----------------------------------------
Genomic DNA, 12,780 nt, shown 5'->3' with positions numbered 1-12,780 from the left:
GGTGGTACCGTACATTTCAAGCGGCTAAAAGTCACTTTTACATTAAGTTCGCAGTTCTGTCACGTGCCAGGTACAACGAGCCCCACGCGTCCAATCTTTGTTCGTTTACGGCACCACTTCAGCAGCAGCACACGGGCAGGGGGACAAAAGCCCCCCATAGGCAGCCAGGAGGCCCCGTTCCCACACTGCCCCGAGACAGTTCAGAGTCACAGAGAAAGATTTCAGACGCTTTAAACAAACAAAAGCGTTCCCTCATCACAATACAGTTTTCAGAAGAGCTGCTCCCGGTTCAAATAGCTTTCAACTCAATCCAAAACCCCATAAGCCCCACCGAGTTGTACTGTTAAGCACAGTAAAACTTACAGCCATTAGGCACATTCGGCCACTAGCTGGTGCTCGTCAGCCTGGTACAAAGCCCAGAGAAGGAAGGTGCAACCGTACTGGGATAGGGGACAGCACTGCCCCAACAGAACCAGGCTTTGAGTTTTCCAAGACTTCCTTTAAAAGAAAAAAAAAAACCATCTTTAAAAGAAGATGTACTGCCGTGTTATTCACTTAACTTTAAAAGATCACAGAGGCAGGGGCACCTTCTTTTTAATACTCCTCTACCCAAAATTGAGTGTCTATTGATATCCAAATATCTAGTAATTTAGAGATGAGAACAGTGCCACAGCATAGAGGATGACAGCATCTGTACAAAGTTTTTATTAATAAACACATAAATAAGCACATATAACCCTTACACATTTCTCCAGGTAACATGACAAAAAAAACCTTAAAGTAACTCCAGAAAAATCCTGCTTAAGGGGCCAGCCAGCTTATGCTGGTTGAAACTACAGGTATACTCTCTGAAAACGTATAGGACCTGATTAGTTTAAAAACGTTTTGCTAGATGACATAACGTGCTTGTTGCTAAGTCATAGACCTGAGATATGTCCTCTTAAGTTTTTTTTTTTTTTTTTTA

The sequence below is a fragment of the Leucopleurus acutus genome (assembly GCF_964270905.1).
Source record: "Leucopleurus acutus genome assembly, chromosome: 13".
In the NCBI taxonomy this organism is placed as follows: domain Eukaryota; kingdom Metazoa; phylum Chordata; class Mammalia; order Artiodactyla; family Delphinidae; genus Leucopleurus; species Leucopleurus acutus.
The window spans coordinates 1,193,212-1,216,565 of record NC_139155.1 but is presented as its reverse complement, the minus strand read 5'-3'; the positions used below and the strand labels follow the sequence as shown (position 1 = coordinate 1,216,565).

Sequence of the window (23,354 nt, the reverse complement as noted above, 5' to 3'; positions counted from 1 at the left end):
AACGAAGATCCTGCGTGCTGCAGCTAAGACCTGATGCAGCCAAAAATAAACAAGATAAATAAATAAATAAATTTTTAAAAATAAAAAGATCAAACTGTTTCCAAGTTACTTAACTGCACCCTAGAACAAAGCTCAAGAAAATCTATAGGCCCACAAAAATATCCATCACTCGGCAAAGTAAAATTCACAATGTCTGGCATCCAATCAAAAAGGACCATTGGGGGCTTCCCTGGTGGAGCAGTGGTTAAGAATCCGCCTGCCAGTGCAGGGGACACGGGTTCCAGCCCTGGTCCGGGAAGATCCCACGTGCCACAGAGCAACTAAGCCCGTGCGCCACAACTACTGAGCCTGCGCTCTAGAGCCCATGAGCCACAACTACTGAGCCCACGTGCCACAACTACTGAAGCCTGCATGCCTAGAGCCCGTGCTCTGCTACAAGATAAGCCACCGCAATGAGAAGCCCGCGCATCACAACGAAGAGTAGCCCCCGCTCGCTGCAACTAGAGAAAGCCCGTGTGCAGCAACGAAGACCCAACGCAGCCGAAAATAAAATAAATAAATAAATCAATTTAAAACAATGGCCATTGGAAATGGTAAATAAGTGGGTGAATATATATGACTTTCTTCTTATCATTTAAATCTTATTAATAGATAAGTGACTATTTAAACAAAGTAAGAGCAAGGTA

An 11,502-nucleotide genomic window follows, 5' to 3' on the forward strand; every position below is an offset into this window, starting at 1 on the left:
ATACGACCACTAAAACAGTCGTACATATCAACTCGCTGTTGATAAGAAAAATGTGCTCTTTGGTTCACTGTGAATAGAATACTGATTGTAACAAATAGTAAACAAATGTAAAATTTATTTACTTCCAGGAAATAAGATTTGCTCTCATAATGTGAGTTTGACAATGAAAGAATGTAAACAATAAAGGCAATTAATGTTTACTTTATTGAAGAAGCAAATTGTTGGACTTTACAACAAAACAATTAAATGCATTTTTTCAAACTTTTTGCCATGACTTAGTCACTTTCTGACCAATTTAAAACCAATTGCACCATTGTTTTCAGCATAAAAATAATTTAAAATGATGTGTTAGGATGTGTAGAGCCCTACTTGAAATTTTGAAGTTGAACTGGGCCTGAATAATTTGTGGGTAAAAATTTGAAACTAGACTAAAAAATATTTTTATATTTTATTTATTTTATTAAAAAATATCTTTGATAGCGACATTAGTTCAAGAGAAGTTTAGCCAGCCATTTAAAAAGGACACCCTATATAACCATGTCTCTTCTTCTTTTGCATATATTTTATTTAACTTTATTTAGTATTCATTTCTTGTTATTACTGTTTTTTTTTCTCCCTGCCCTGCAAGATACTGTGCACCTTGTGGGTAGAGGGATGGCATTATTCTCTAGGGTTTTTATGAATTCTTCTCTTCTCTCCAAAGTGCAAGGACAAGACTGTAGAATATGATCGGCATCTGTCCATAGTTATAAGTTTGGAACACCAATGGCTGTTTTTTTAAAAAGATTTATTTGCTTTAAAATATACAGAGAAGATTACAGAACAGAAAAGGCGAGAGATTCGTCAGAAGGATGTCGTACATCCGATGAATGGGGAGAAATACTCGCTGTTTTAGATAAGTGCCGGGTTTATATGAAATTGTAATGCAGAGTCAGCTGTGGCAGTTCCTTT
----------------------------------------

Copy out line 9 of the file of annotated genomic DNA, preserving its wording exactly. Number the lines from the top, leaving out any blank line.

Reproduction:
An 11,502-nucleotide genomic window follows, 5' to 3' on the forward strand; every position below is an offset into this window, starting at 1 on the left: